Collins was from New York, attended Columbia University in New York City and, unlike a number of players who only attended college, graduated. He was a good ballplayer and in 1906 got to the big leagues with the Philadelphia Athletics. With eligibility remaining at college in 1906, he played under the name Sullivan for that season. It didn’t do him any good. Columbia knew what was going on and Collins was not allowed to play his final season. Instead, he served as a student coach and completed his degree. Already a good hitter and a fine second baseman, a combination made him a starter in 1909, he sent previous second sacker Danny Murphy to the outfield (where Murphy continued to have a stellar career). Collins spent most of his career hitting second where he developed a reputation for great bat control, timely hitting, ability to place the ball,  just all the basic things a Deadball Era two hitter was required to do well.

While in Philadelphia, Collins helped lead the A’s to pennants in 1910, 1911, 1913, and 1914, winning the World Series in all but the final year. With the forming of the Federal League in 1914, baseball started a new round in a salary war. Connie Mack, A’s owner, strapped for cash and losing some of his best players, sent Collins to the Chicago White Sox in 1915 for cash. While at Philadelphia, Collins managed to lead the American League in runs in 1912, 13, and 14, in slugging in 1914, and in stolen bases in 1910. A Chalmers Award, the Deadball equivalent of the modern MVP, came his way in 1914. He’d also made a reputation for himself as being very confident in his ability. This earned him the nickname “Cocky.”

He was every bit as good in Chicago. In 1917 and 1919 he was instrumental in bringing pennants to the White Sox. His mad dash home in the 1917 World Series is credited as the defining moment in the Series and led ultimately to a ChiSox victory over the Giants. In 1919 it was a different story. Collins was one of the “Clean Sox” who did not conspire to throw the World Series. Sources indicate that Collins heard rumors of the “fix”, but did not believe them. Unfortunately, he had a terrible Series, batting .226 with only seven hits (only one of them for extra bases-a double), one RBI, and was caught stealing in a key moment. After the Series he was one of the critics of the “Black Sox” and testified at their trial.

Neither the Black Sox scandal nor the end of the Deadball Era seemed to effect his play. He continued hitting over .300, peaking at .372 in 1920, and hitting .344 in 1926 his last year in Chicago. He led the AL two further times in stolen bases (1923 and 1924). In 1925 he became a player-manager for Chicago, taking the team to a fifth place finish, its highest finish since 1922 (also fifth). They remained fifth in 1926, and he lost his job to former teammate and “Clean Sox” Ray Schalk.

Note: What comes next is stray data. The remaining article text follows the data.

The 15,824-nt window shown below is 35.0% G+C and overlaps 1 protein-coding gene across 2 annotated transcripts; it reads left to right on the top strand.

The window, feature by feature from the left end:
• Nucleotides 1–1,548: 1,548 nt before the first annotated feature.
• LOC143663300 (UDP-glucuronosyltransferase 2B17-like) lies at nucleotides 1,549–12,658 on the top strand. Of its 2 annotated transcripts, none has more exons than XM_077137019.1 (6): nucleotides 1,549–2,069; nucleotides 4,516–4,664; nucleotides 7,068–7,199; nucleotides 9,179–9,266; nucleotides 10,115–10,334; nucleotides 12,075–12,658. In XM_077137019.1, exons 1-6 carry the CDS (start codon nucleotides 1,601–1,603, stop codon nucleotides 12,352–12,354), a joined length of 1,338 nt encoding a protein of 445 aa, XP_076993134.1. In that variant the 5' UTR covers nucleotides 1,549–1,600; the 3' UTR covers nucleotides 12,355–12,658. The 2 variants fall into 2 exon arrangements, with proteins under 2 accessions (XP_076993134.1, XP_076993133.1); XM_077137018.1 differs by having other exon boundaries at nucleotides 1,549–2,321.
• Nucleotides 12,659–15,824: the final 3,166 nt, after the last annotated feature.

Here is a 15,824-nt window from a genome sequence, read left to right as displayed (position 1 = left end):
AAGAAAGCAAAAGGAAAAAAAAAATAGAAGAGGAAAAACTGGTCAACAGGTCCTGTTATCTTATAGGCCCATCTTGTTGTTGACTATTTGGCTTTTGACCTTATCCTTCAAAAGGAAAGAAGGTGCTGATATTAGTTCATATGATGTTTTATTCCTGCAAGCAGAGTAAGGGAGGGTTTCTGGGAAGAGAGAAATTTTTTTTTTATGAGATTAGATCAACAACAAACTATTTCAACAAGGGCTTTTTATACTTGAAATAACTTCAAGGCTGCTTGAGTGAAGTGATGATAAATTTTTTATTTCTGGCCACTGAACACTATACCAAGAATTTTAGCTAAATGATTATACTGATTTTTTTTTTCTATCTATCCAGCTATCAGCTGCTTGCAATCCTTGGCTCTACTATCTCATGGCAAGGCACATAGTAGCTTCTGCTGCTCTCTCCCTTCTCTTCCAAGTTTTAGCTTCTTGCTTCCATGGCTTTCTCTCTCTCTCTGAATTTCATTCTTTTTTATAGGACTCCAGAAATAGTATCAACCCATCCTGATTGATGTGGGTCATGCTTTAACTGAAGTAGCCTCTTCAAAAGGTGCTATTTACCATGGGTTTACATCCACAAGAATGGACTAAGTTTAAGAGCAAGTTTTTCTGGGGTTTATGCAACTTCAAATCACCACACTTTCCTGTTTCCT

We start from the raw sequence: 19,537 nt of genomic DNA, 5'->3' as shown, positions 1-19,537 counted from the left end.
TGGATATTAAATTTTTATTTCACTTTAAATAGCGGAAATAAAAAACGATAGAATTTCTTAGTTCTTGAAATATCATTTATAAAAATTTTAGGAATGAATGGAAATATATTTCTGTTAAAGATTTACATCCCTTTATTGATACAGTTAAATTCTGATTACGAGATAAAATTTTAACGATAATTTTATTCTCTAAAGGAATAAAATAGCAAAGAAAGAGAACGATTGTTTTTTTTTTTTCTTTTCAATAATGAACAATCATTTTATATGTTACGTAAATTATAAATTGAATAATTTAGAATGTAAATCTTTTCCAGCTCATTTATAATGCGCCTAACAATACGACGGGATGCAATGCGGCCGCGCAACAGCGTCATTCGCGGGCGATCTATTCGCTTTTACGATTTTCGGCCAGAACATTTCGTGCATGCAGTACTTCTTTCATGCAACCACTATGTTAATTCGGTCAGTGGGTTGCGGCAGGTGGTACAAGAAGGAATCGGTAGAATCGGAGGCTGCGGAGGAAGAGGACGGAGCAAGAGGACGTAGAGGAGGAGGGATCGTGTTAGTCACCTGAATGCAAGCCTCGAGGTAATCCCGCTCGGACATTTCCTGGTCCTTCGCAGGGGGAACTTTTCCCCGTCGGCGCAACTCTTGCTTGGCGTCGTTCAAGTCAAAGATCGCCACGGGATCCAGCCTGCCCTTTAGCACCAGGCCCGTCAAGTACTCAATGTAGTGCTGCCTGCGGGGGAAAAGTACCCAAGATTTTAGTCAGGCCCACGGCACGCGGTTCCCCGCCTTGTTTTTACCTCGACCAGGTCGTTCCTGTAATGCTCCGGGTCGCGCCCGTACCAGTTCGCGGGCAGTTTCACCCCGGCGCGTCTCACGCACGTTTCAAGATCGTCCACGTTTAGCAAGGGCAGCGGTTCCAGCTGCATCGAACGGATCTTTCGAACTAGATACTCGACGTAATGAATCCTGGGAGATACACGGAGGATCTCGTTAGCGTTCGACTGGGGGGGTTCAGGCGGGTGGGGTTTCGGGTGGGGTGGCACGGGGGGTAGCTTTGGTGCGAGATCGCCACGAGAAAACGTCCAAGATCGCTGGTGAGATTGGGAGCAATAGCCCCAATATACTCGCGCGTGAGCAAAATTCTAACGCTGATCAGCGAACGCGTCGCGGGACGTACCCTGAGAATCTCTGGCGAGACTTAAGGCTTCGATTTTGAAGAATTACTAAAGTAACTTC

He went back to Philadelphia in 1927, but never again played 100 games in any season. 1927 was his last productive year. He hit .336, played in 56 games at second, stole 12 bases, and scored 50 runs in 226 at bats. His on base percentage was .468. In 1928 he got into 36 games, almost all as a pinch hitter. In 1929, he played in nine games, all as a pinch hitter (racking up no hits). His last season was 1930, when he went one for two and scored a run. His .500 batting average in 1930 made him the only player to average at least .300 for four different decades (1900’s, 19 teens, 1920s, and 1930s). OK, it’s a bit of a stretch, but it’s still a fun bit of baseball trivia.

By this point he was already doing a bit of coaching. He continued through 1932, then became General Manager for the Boston Red Sox in 1933. He remained in that position through 1947. He was instrumental in bringing such players as Ted Williams and Johnny Pesky to the big leagues. In 1946, on his watch, the Red Sox went to the World Series for the first time since 1918. They lost to St. Louis.  Unfortunately, he continued the Red Sox tradition of not integrating the team. He retired in 1948 and died in 1951. His Hall of Fame induction came in 1939.

Collins numbers are staggering. He hit .333, had 3315 hits, scored 1821 runs, stole 741 bases, walked 1499 times, had a .424 on base percentage, put up 4268 total bases, and slugged .429, which isn’t bad for a player with only 47 home runs. He is the only player to play at least 12 seasons for two different teams (Philadelphia and Chicago). He played on six pennant winners, and four World Series champions. In World Series play he hit .328, scored 20 runs, had 42 hits (good for 10th all time), 14 stolen bases (tied with Lou Brock for the most ever), and his four doubles in 1910 is tied for the most in a four game series. On top of all that, Collins was a good second baseman, leading the AL in putouts seven times and in assists four. He is still second all time in putouts and first in assists among second basemen. An argument can be made that he is the third best player of the Deadball Era, behind Ty Cobb and Honus Wagner (not sure I’d make it).

Collins is consistently rated among the five greatest second basemen in Major League history (Rogers Hornsby, Joe Morgan, Nap LaJoie, and Charlie Gehringer are the other names most commonly, but certainly not exclusively, mentioned). You won’t get an argument from me. I’m not sure I’d rate him first, but he’s certainly in the running.

1910: White Sox Postmortem

August 27, 2010

By the end of August 1910 the Chicago White Sox were out of pennant contention in the American League. Depending on exactly how many ties needed to be made up they were eliminated on 29 August or about a week later. When the season was over they finished 68-85, 35.5 games out of first.